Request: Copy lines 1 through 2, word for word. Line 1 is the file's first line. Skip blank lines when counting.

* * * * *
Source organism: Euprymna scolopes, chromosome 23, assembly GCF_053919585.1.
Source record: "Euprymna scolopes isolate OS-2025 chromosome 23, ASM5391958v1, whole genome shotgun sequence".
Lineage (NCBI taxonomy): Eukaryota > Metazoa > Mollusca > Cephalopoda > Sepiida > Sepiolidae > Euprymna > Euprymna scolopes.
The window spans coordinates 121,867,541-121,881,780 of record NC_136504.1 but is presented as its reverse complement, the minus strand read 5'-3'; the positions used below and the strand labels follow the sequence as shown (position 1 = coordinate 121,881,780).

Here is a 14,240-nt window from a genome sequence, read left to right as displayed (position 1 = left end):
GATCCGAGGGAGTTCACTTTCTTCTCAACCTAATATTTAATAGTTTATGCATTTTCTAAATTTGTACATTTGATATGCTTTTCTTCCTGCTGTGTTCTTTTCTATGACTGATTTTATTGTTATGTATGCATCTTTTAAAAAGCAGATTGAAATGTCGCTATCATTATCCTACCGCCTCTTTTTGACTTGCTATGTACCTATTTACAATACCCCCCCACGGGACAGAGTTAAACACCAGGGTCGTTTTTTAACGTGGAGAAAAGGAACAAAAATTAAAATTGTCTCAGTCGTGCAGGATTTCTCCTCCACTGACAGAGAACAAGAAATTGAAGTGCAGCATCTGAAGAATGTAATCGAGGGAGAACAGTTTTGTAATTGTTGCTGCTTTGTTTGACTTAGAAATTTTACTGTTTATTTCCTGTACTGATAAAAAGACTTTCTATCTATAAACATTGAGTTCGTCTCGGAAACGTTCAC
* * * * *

Source organism: Euprymna scolopes, chromosome 23, assembly GCF_053919585.1.
Source record: "Euprymna scolopes isolate OS-2025 chromosome 23, ASM5391958v1, whole genome shotgun sequence".